Thoracic cancer treatments
Working as a multidisciplinary team, the Comprehensive Thoracic Oncology Program (CTOP) at Norris Cotton Cancer Center develops a treatment strategy customized to each patient and based on expert evaluation of criteria such as tumor size, stage and molecular type, and the patient's health history and other conditions.
For most people, surgery is still the best option for treating tumors in the lung, esophagus, trachea and mediastinum.
Our skilled thoracic surgeons make use of the latest technologies to offer alternatives to traditional "open" thoracic surgeries, which require a large incision and spreading the ribs. We focus on minimally invasive, video- and robot-assisted procedures for most lung cancers and esophageal cancers to minimize pain, reduce hospital stays, and speed recovery.
For early stage lung cancers (Stage IA - IB) that have not spread to the lymph nodes, treatment usually involves surgery alone, or radiation therapy if surgery is not an option.
In more advanced cancers (Stage IIA - IIIA) that have spread to the lymph nodes but remain located on one side of the chest, treatment involves chemotherapy to treat the tumors, followed by surgery to remove the residual tumors.
Late stage cancers (Stages IIIB – IV) that have moved from the lungs into other parts of the body are usually treated with a combination of chemotherapy and radiation.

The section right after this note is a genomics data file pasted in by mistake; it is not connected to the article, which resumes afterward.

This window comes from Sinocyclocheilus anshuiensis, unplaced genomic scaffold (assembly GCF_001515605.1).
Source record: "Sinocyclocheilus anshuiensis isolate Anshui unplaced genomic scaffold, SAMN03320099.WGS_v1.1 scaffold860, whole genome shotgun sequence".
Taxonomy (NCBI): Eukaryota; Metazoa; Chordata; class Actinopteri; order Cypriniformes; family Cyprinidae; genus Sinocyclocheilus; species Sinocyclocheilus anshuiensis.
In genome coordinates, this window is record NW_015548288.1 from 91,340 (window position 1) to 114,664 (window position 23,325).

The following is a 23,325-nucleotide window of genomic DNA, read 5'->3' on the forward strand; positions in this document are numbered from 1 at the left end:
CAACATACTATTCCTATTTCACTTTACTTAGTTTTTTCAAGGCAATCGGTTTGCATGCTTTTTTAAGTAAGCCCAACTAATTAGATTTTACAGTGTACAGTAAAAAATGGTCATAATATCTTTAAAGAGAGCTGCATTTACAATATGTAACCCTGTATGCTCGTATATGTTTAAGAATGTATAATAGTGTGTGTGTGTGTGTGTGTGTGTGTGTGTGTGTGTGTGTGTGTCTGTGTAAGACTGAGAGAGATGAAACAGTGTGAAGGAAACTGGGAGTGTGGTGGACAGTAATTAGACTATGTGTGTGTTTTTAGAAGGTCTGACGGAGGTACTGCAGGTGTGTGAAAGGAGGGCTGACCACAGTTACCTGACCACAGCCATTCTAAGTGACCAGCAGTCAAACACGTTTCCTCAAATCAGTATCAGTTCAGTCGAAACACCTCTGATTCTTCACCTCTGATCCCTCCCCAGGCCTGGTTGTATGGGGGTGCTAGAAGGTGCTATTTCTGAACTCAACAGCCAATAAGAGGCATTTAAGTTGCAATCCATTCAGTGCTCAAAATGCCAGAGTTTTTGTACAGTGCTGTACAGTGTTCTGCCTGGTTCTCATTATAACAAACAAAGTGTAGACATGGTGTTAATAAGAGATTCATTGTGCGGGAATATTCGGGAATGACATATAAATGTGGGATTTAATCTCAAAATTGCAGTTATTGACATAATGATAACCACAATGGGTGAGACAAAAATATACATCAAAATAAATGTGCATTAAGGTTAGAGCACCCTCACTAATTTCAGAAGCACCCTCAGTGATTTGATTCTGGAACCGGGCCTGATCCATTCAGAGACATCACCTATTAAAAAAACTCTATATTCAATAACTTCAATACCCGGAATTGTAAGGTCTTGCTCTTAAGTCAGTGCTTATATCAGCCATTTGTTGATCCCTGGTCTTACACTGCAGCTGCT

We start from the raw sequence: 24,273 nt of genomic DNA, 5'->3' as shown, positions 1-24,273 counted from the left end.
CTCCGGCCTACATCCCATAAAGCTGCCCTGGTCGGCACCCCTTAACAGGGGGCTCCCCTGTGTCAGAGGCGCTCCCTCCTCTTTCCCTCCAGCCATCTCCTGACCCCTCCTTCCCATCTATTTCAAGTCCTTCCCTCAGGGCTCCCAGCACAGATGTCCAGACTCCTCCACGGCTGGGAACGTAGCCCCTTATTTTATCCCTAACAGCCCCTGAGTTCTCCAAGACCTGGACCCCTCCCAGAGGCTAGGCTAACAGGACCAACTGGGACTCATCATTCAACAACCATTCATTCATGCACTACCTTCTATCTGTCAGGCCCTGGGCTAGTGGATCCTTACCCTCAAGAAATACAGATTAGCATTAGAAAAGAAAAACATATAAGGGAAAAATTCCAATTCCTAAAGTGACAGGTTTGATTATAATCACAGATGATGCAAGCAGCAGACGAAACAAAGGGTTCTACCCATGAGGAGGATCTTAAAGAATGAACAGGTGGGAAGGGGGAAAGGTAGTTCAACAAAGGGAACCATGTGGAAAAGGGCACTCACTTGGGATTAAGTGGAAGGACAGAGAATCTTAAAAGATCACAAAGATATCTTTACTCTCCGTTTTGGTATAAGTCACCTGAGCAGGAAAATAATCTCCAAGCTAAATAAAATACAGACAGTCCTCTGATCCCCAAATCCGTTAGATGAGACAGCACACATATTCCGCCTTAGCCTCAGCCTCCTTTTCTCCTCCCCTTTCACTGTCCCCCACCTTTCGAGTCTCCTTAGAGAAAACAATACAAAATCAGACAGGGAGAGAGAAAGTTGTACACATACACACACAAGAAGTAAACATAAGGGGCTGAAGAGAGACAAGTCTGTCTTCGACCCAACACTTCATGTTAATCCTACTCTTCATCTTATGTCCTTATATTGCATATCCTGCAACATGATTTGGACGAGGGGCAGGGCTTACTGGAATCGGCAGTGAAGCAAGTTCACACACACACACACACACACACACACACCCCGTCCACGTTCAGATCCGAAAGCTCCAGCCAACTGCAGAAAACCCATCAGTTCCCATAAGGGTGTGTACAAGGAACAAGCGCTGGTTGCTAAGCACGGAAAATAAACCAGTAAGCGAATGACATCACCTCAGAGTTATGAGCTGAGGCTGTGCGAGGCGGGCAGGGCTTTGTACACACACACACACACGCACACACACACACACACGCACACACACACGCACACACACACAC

Early stage esophageal cancers (Stage IA) are treated through esophagectomy, which removes diseased tissue in the esophagus and surrounding lymph nodes and tissues, and then uses part of the stomach is to rebuild the esophagus. At D-H, esophagectomy is usually done in a robot-assisted, minimally invasive procedure called a RAMIE.
More advanced esophageal cancers (Stage IB through Stage III), are first treated by chemotherapy and radiation, and followed by surgery, also utilizing RAMIE.
Mediastinal tumors such as thymoma and thymic carcinoma are usually treated surgically, but also may include chemotherapy before or after surgery. The surgeon will use either RVATS or open approach depending on the size and location of the tumor.
Treatment of tracheal tumors involves surgery and can include radiation therapy. There are a variety of surgical approaches to removing tumors in the airway that minimize effects on the airway and voice.
Page reviewed on: Jun 26, 2015
Page reviewed by: Dr. David J. Finley